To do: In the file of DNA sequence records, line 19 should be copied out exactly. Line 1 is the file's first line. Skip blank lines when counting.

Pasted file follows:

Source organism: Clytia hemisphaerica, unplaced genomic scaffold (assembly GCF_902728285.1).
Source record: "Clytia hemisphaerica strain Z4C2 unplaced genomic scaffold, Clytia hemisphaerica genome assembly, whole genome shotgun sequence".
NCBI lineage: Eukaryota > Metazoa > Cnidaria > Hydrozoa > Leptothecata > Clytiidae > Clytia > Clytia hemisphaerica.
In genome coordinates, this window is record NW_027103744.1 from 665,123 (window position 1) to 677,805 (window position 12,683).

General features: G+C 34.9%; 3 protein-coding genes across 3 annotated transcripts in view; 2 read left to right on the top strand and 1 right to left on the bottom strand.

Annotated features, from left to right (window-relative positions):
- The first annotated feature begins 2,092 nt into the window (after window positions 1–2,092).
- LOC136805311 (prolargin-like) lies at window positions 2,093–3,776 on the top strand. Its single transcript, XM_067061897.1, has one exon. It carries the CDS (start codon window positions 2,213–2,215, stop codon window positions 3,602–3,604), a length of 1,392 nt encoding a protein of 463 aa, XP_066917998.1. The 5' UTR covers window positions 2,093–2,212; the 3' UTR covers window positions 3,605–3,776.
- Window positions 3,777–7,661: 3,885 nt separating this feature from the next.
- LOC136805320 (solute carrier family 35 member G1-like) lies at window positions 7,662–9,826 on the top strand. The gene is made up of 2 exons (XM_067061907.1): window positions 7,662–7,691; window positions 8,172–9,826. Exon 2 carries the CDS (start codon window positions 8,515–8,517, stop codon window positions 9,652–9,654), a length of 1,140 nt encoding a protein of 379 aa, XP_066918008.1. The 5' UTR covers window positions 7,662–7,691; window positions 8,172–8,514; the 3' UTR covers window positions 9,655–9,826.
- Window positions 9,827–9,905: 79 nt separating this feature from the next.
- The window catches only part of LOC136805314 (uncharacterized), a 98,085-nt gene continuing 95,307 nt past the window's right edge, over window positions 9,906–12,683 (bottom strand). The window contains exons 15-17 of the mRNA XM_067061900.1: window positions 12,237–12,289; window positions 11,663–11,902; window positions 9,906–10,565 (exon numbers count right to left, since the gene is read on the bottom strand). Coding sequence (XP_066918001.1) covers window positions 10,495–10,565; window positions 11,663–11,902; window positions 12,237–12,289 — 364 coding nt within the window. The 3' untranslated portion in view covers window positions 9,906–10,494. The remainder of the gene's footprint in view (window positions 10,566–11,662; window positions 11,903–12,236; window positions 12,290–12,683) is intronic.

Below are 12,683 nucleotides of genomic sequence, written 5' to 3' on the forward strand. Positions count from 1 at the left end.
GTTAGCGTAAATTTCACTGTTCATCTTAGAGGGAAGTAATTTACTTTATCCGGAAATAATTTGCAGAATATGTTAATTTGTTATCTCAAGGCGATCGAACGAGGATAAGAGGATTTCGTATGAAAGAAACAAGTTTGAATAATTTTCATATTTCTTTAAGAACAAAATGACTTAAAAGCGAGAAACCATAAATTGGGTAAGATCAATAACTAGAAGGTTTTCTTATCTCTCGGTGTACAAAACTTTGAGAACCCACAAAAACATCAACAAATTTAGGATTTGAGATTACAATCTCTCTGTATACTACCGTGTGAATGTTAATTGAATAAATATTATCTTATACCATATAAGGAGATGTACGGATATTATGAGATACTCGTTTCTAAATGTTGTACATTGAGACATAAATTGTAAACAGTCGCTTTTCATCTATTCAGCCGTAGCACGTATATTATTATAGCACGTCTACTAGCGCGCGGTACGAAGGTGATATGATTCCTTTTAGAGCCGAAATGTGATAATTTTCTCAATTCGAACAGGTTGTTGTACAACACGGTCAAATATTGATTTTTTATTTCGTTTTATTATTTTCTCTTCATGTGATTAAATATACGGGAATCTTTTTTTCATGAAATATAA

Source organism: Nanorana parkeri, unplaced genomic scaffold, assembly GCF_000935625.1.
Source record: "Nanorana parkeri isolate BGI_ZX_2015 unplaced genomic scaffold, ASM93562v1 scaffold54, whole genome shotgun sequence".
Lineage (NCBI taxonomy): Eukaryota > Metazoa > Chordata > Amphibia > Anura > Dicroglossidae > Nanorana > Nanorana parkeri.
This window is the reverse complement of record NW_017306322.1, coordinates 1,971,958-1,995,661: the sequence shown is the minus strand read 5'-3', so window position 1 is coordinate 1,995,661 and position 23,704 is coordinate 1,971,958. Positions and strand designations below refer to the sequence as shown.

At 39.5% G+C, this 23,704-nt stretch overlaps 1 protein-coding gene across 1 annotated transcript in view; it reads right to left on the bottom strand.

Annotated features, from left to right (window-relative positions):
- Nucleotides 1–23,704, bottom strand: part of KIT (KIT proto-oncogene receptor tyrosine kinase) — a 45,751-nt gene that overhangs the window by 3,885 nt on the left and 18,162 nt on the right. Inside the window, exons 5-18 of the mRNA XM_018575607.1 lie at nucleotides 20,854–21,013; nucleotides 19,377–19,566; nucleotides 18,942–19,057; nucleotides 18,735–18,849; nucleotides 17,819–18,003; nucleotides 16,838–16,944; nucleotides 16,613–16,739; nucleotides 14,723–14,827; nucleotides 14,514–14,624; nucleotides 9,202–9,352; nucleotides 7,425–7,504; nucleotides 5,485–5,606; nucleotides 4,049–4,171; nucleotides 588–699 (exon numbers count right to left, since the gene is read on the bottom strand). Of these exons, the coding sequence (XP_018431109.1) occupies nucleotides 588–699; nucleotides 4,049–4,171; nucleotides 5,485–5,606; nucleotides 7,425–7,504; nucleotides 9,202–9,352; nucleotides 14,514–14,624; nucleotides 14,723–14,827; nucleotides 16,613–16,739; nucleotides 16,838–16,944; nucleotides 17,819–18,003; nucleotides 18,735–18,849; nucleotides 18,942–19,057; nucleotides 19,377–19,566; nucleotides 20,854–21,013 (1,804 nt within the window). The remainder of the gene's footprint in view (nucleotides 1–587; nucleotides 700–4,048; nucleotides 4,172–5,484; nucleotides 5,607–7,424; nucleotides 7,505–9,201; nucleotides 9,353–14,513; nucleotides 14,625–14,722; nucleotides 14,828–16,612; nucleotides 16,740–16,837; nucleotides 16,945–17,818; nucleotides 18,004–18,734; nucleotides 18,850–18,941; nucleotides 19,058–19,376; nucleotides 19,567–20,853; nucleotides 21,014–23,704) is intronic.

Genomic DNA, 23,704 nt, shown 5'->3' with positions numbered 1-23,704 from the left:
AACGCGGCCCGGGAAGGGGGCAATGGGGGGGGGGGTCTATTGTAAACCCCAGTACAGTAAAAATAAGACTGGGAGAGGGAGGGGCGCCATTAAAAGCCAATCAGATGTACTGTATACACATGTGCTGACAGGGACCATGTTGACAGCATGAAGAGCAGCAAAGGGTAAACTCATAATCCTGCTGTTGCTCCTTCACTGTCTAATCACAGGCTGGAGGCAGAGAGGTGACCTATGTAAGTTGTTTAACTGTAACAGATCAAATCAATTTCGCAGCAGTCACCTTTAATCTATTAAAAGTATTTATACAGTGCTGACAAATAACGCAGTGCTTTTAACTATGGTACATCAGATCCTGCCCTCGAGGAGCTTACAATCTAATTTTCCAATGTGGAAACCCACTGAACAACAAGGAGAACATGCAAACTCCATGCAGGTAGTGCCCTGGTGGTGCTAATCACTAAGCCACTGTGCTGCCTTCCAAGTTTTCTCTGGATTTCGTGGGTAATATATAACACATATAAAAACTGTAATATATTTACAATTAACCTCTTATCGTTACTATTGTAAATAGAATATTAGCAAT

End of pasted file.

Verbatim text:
At 39.5% G+C, this 23,704-nt stretch overlaps 1 protein-coding gene across 1 annotated transcript in view; it reads right to left on the bottom strand.